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Rogers v. Bree

329 N.J. Super. 197, 747 A.2d 299 (App. Div. 2000)

PERSONAL INJURY; AGENTS; LIABILITY—A property manager who did not undertake a duty to inspect the property or make repairs was not liable to a residential tenant who was injured by a defective appliance.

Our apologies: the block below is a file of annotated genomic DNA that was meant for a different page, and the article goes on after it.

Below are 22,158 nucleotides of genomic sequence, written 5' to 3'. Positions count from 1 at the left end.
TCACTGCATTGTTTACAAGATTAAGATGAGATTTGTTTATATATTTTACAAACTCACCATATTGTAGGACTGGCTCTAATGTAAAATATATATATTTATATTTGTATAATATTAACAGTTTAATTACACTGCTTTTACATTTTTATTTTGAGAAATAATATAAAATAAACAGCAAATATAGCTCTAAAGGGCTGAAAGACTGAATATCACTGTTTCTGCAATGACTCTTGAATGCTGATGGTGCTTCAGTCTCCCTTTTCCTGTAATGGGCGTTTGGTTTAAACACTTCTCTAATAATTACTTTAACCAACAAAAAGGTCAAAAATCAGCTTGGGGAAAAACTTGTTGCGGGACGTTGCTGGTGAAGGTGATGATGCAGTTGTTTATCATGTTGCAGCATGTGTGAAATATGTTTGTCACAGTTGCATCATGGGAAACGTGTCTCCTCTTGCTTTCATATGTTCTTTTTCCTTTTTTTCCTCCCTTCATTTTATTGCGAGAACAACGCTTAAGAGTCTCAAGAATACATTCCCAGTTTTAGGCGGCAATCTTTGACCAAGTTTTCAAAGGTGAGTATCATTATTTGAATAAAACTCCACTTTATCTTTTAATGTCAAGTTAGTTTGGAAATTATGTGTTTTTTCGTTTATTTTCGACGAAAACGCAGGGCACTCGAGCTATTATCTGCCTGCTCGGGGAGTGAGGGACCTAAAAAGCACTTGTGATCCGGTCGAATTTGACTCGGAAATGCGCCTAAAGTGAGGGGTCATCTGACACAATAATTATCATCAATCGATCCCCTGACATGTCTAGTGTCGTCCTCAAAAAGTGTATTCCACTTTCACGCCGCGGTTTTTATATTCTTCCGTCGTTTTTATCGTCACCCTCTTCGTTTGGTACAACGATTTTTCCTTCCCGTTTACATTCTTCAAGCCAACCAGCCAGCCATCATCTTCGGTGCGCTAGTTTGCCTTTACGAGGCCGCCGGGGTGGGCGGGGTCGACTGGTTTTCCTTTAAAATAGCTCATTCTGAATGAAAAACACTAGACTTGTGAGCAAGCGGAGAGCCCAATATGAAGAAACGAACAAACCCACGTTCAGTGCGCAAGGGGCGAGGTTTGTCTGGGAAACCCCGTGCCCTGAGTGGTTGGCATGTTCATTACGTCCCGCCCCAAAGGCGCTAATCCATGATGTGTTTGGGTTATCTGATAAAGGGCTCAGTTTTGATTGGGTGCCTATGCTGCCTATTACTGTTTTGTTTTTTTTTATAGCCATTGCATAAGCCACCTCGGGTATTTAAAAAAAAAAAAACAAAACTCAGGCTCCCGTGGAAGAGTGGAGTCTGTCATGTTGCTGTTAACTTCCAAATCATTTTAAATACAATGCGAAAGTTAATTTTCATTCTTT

A tenant leased a townhouse. The townhouse was marketed by a real estate agent who also acted as a property manager during the tenancy. As property manager, the agent’s duties were collecting rent, paying maintenance fees, and acting as the contact agent for the owners if repairs were made. More than two years after moving in, one of the tenants went to the basement to check his laundry and saw water around the washing machine. While examining the washing machine, he placed his hand on its back, but there was no back panel. As a consequence, he came in contact with wires and was electrocuted, causing some of his fingers to be severed. He sued both the owner and the real estate agent. The tenant conceded that there had been no discussion with the agent regarding the condition of the washer and dryer and also conceded that he expressed no concerns regarding the conditions of the appliances while viewing the premises. Further, no complaints were made thereafter. The Court needed to determine whether, under the circumstances presented, the agent owed a duty to the tenant, and if it did, the extent of that duty. “In determining whether a duty exists, the court must identify, weigh and balance the following factors: the relationship of the parties; the nature of the attendant risk; the opportunity and ability to exercise care; and the public interest in the proposed solution.” The Court found no cases with facts similar to this one. It looked at Hopkins v. Fox & Lazo Realtors, 132 N.J. 426 (1993). In that case, a real estate agent was found liable for an accident that occurred while it was conducting an open house. There, the New Jersey Supreme Court imposed on the broker a duty to ensure, through a reasonable inspection and warning, the safety of prospective buyers and visitors who tour an open house. However, the Court limited that duty by concluding that it did not require the broker to warn against any dangers that were not known to a broker or would not be revealed during the course of a reasonable broker’s inspection. The Appellate Division declined to extend Hopkins to the facts of this case. It held that the agent had not assumed the role of a property manager. It did not undertake to be responsible for necessary repairs. It did not assume, by contract, the responsibility of inspecting the property periodically on behalf of the owners to discover latent defects. The tenant did not claim that he relied upon the agent to inspect the townhouse for latent defects or, if he did, such reliance was reasonable. Consequently, the Appellate Division declined to impose a duty upon this agent, in light of its limited undertaking for a nominal fee, to inspect the rented property for latent defects. “There is nothing unfair or unjust in declining to impose a duty under these circumstances.” The Court then went on to note that prospective tenants have the ability to protect themselves by engaging home inspection services.


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